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Athos Bioindustries
Carbon sequestration at the speed of microbes
Funding to Date*
* Data source: Crunchbase
Gabriel Villar, co-founder and CEO of Athos Bioindustries
"Mining supplies essential raw materials for everyday products and the clean energy transition. However, the industry accounts for at least 8% of global carbon emissions. Athos’ mission is to tackle sustainability head-on by empowering the mining sector to transform its alkaline waste into valuable resources and a carbon removal solution.”
The world’s mine tailings and similar waste streams are thought to contain over $3.4 trillion worth of unrecovered minerals and gigaton-level carbon sequestration potential.

The global mining industry produces 100 billion tons of waste every year. Often, these waste streams represent environmental hazards, added costs and liabilities for operations, and contain valuable minerals. 

Athos Bio is developing bio-mineralization technology that mitigates this waste, transforming it into a medium for permanent carbon storage and the recovery of valuable mineral commodities. The team uses microbial consortia to drive efficient mineralization reactions at ambient temperatures and pressures in bioreactors, overcoming the pitfalls of energy-intensive mineralization technologies.

Athos’s bio-mineralization process can sequester three metric tons of CO2 per four tons of mafic feedstocks (i.e., silicate rocks rich in magnesium and iron) while producing three tons of carbonates and other mineral products. Carbonates, normally mined at significant  environmental cost, are used in cosmetics, food production, pharmaceuticals, and building materials, among other things. Down the road, Athos aims to recover nickel, zinc, copper, gold, platinum, and more from mining waste.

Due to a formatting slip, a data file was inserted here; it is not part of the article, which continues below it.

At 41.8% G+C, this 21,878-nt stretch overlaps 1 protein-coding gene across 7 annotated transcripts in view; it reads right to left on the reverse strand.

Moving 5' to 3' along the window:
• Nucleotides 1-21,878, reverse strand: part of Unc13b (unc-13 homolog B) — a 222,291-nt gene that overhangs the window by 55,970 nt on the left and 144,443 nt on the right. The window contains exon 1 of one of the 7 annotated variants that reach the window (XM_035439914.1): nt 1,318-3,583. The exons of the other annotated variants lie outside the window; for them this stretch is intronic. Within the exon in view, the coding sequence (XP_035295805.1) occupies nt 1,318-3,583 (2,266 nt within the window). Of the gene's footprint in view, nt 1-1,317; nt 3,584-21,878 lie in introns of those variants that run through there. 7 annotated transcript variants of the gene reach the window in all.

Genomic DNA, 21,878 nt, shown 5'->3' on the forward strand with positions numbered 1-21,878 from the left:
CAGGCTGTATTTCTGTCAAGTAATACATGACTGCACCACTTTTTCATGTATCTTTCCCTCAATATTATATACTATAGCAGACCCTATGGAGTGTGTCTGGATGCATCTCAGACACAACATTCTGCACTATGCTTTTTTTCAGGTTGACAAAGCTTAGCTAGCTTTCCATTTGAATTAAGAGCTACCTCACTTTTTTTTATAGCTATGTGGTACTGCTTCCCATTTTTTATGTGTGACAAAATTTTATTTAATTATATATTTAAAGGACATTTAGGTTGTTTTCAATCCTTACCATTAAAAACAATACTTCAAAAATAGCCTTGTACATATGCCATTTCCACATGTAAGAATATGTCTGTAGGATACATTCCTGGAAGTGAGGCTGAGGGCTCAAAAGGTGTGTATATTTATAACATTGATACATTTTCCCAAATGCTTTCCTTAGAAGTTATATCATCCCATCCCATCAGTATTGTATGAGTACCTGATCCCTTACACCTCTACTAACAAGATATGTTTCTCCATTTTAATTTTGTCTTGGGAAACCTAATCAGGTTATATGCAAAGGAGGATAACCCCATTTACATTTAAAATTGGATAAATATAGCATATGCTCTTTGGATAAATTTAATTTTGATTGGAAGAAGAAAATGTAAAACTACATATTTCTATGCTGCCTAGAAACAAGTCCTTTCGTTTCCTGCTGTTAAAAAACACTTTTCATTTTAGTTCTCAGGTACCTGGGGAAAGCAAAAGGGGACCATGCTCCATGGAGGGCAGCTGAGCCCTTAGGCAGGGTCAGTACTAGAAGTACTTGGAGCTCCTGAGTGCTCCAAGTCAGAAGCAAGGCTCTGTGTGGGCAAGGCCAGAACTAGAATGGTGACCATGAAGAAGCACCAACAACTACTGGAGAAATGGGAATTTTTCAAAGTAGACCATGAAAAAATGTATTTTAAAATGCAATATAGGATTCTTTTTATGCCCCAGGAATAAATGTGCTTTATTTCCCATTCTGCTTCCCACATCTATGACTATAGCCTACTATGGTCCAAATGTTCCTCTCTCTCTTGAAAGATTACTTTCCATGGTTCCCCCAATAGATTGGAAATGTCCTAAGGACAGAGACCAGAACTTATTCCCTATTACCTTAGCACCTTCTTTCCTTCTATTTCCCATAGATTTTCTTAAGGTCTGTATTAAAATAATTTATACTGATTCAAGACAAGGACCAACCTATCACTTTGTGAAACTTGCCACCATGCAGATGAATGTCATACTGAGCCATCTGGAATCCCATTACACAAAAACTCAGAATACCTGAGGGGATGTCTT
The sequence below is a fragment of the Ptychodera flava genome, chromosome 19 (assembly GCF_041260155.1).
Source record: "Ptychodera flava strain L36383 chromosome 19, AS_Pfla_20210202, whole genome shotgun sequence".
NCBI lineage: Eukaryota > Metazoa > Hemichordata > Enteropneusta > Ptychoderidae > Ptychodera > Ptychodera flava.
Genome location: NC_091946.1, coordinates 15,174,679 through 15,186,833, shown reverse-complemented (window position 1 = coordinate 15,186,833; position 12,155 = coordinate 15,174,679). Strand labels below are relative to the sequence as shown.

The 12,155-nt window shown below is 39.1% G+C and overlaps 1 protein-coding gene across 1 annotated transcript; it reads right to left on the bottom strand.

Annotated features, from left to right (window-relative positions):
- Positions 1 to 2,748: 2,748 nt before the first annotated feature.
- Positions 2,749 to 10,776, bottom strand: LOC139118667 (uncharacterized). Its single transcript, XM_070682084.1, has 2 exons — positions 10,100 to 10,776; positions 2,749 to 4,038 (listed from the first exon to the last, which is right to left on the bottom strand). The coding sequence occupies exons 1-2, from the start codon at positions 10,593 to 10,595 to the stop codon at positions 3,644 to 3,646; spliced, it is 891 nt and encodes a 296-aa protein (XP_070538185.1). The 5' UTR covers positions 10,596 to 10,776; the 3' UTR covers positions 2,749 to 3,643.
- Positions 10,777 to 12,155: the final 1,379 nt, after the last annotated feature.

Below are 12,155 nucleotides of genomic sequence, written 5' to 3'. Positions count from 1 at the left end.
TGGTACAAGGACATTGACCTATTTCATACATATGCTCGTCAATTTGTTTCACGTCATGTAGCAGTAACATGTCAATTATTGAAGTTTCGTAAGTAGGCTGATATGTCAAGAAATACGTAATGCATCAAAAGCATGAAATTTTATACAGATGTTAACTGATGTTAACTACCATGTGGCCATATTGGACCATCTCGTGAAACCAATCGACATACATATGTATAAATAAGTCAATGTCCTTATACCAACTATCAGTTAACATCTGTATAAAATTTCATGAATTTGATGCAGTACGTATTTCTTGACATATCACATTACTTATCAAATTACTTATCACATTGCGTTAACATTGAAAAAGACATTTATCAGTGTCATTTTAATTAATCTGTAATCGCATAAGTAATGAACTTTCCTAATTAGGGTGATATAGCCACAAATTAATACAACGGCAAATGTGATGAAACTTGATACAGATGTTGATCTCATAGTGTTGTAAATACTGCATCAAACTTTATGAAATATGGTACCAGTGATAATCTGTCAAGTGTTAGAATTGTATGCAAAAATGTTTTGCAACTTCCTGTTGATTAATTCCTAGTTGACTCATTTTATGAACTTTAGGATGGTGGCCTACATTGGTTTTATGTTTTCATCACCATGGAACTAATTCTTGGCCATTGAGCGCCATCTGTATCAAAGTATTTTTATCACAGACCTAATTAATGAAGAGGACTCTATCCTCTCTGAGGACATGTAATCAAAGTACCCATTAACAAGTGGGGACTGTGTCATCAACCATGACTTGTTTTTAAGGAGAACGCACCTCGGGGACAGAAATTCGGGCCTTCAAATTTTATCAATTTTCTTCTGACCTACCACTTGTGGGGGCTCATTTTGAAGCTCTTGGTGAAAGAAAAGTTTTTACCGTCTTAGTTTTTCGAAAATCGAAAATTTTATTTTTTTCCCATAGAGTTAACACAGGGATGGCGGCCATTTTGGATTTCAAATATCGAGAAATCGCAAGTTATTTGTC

Athos Bio was founded by Gabriel Villar, Matt LaRosa, and Liz Muntean, who previously worked together in the AgTech space. They have extensive experience with developing functional microbial consortia solutions. At IndieBio, they are screening microbes for functional chemistry, assembling and testing consortia, and prototyping a reactor for their bio-mineralization process. At scale, their work could turn mining waste into a valuable commodity, all while fighting climate change.